"I believe in listening to cycles. I listen by not forcing. If I am in a dead working period, I wait, though these periods are hard to deal with. For the future, I'll see what happens. I'll be content if I get started again. If I feel that alive again. If I find myself working with the old intensity again."
1908 - 1983

"I assumed that everything would lead to complete failure, but I decided that didn't matter --- that would be my life."
1930 -

"I was discouraged about life, discouraged about people being blind, but I don't think I had a day that I ever questioned creativity. There has never been a day like that."
1900 - 1988

Monday, October 13, 2008


Five Dollars and Twenty Cents

That is approximately what I am paying every hour of every day that I am enrolled in graduate school (not including the extra loan I took out to cover living expenses). Yes, I think about this, probably more often than I should. I'm thrifty person, and it seems very counter intuitive to spend more money than I have - isn't that the first commandment of personal finance that is not to be broken. But school is different right? It's an investment... 

Is an advanced art degree really worth $60,000? You know what I've learned so far? That only 10% of MFA grads continue to make any art at all after they graduate (note: 5 a's in a row!). Now a statistic like that doesn't actually discourage me, but the question is still to be explored: Why are my professors teaching me that statistic? I've also heard that the MFA degree is the most popular advanced degree to be awarded; again, not very encouraging. 

$120 a day for 9 months. That would cover regular yoga classes for the rest of my life.

Doubt. All artists have doubt. Do I doubt whether or not I will continue to make art? No. Do I doubt whether this degree is really going to help me get where I want to be? Yes. Do I know exactly where I want to be? No.

Ahh, sweet unknowing, your scent fills the night air and intoxicates. 

Even though I know it is not fruitful to  dwell on the anxiety, it is easy to indulge in doubts when there are challenges. Doubts offer a way out, and they always buy time. Hesitation, the difference between a tourist and a local. 

The best response to this question, I've decided, is that: since I've already laid down the money for this adventure, it would be silly to waste time I've already paid for by re-weighing a decision I've already made. The best thing to do is to get the most out of it until the point when I am faced with the decision again, at which point I can re-evaluate.

Oh! The exciting life of spending ridiculous amounts of money!

Saturday, October 11, 2008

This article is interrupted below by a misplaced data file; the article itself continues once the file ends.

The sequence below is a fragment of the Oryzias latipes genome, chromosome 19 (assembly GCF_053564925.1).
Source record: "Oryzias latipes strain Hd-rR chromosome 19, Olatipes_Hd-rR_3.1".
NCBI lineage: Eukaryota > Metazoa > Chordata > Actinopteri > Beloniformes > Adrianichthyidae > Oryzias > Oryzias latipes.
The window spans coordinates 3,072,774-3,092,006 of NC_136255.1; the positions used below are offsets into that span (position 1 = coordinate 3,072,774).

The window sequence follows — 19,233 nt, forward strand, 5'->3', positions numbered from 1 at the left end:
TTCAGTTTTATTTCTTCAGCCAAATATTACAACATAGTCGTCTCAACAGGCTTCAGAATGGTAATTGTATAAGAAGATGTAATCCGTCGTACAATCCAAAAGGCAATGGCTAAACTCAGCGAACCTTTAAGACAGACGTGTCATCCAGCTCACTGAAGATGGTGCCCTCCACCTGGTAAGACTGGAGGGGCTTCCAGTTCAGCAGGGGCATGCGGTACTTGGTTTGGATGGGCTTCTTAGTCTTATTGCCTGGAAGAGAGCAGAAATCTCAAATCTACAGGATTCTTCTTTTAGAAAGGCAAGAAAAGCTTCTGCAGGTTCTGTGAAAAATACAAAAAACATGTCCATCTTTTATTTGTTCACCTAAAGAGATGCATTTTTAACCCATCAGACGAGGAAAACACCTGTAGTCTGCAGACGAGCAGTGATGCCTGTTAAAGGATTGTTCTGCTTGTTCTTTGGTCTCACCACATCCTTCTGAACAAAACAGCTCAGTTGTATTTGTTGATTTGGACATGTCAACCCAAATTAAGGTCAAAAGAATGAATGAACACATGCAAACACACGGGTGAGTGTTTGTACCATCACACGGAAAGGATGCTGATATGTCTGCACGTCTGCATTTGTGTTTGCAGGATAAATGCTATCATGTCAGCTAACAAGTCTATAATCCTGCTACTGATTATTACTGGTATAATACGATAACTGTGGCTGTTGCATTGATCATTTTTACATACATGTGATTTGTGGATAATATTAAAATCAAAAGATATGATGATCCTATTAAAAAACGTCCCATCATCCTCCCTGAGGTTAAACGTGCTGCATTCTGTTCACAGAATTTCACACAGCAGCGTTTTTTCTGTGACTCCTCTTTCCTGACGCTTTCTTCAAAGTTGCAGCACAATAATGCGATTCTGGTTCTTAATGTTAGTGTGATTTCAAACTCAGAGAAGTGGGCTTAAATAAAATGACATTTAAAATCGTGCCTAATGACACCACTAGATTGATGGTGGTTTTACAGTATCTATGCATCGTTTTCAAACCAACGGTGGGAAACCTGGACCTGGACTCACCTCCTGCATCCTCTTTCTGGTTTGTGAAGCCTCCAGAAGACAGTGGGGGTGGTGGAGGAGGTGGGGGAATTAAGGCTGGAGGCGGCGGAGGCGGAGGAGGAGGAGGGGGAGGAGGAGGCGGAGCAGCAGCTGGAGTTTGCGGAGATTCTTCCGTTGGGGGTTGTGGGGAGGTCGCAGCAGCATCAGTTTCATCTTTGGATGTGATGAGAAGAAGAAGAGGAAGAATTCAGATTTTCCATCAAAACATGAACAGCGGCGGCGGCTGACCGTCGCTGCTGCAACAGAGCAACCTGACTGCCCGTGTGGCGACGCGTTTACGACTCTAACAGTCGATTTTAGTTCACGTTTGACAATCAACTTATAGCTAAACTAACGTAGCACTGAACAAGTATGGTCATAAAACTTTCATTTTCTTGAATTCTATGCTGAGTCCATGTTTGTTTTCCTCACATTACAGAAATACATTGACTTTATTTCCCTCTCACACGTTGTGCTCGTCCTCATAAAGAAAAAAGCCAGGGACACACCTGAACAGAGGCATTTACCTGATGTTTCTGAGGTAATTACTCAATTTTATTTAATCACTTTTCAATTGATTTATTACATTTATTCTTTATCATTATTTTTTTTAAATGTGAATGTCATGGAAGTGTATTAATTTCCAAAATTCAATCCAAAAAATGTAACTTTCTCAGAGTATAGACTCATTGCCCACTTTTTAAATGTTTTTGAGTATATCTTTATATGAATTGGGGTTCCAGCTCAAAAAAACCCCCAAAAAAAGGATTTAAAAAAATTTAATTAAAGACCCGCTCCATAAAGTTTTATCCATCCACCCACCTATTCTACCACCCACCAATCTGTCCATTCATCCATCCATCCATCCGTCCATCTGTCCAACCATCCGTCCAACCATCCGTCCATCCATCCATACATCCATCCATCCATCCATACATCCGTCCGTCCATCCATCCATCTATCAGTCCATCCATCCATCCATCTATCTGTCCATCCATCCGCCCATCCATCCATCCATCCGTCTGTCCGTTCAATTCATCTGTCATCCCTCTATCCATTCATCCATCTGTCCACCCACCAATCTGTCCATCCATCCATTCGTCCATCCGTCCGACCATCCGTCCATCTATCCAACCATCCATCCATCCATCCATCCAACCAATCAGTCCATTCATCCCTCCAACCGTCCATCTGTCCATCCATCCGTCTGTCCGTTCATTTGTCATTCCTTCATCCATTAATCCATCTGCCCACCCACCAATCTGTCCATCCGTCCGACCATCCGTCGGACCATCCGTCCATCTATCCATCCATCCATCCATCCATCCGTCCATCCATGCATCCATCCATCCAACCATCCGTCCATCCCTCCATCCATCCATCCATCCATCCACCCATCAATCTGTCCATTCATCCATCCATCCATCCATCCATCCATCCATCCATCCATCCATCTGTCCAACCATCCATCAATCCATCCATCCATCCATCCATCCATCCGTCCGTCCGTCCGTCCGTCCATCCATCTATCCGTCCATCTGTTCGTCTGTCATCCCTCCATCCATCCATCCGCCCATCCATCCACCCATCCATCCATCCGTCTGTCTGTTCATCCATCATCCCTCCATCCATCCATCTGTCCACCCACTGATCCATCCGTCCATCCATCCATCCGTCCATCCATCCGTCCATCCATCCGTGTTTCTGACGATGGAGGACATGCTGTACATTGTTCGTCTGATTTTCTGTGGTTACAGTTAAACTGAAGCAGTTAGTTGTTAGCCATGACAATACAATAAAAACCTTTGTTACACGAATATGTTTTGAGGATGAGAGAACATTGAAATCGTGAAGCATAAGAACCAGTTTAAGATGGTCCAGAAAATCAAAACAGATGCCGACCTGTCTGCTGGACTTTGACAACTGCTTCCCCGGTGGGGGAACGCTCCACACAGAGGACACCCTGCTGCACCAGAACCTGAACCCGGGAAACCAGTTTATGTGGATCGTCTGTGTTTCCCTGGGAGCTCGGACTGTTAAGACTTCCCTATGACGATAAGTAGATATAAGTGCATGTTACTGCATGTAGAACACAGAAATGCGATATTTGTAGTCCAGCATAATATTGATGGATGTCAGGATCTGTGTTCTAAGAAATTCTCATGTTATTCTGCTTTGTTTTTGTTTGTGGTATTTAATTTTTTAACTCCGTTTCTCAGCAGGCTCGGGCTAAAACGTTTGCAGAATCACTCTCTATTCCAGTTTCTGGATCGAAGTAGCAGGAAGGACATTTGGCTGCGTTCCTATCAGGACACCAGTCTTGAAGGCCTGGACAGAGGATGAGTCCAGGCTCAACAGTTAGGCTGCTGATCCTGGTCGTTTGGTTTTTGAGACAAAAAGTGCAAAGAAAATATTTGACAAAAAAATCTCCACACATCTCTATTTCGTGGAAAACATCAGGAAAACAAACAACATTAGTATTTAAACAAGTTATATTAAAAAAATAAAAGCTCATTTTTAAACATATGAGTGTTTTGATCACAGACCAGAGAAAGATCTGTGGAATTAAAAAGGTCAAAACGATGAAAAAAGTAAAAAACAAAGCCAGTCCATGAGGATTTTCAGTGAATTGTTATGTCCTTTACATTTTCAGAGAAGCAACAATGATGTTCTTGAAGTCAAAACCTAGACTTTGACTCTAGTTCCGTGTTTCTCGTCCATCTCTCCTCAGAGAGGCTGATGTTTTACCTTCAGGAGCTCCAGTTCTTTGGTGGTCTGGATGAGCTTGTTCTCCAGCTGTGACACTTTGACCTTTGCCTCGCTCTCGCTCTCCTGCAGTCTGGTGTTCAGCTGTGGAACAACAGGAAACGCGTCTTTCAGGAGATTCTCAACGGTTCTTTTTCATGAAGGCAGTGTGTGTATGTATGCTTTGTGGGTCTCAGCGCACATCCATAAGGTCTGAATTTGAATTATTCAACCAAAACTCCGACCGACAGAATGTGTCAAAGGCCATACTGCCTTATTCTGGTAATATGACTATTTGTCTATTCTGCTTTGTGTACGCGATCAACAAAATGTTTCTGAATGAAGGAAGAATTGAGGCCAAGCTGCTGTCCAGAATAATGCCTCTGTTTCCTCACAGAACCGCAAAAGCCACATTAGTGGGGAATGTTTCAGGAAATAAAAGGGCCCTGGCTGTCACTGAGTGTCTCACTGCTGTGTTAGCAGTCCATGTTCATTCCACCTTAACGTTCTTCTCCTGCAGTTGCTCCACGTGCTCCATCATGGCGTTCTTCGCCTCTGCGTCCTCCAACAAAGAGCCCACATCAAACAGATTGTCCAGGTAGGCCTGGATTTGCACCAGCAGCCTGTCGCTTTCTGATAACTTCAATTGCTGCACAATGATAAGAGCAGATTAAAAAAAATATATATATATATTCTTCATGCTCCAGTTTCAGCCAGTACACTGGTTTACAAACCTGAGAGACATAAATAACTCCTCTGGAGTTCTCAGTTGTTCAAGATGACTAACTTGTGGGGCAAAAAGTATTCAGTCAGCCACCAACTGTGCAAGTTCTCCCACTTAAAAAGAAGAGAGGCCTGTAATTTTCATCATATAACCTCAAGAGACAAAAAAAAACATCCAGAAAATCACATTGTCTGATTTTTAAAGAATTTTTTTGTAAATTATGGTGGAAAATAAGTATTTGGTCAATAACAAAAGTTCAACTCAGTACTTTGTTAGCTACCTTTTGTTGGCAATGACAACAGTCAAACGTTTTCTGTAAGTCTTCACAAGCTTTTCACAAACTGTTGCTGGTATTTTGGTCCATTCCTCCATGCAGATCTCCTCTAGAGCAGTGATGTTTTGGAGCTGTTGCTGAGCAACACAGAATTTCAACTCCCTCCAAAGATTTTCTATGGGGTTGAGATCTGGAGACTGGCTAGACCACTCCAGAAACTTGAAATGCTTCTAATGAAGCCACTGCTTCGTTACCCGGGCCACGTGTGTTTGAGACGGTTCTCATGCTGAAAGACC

Bikes, History, and Keepin' It Real

A bike tour of Dissent in San Francisco.

That's how I spent my afternoon. I've recently come into contact with a great local activist named Chris Carlsson. He's been involved in activism and culture making for a LONG time. He's a historian, and a dreamer. He's written a utopian sci-fi novel, After The Deluge,  of what a post economic San Francisco would be like in the future, and he recently came out with another new book: Nowtopia. His new book examines how we, in American society, occupy our time, specifically, how we "work". The book examines a new push in our culture to spend enormous amounts of time engaged in voluntary community activities and projects which feed our souls in a way that our "day jobs" cannot. Nowtopia is filled with examples of people "doing it for themselves". It's really informative and inspiring.

So Chris led our group of about 10 cyclists around the streets of San Francisco stopping at sites of protest, activism, alternative community initiatives, and the like. It was great to be biking through the streets as a group, and hearing this important community history was really wonderful. 

Among Chris' many other projects is his involvement in CounterPulse which is a local performance space and grassroots organizing hub (where I might be volunteering soon!).

Sunday, October 5, 2008

Already Here

So many people out there saying the same thing. So what?!

This idea that somehow we all have to be different. Somehow uniquely unlike anyone we know, or anyone else knows, is ridiculous. Art school is full of people trying to be different. Our careers depend on it. We have to have "new" ideas and say things in "new" ways. Well, I don't think there are any NEW ideas, only OLD ideas. Everything we "discover" is just a process of remembering, or waking up. "NEW" is narcissistic, "new" is ownership, "new" is "mine". I, me, my name should go next to that. The colonization of mental space. Stick your flag in the next new theory. From now till the end of time, that's a "jackson pollack paint splatter," a "freudian perspective," a "(I wish I could think of lady culture-maker to insert here, alas)". I don't believe in the new. I believe in the "already here".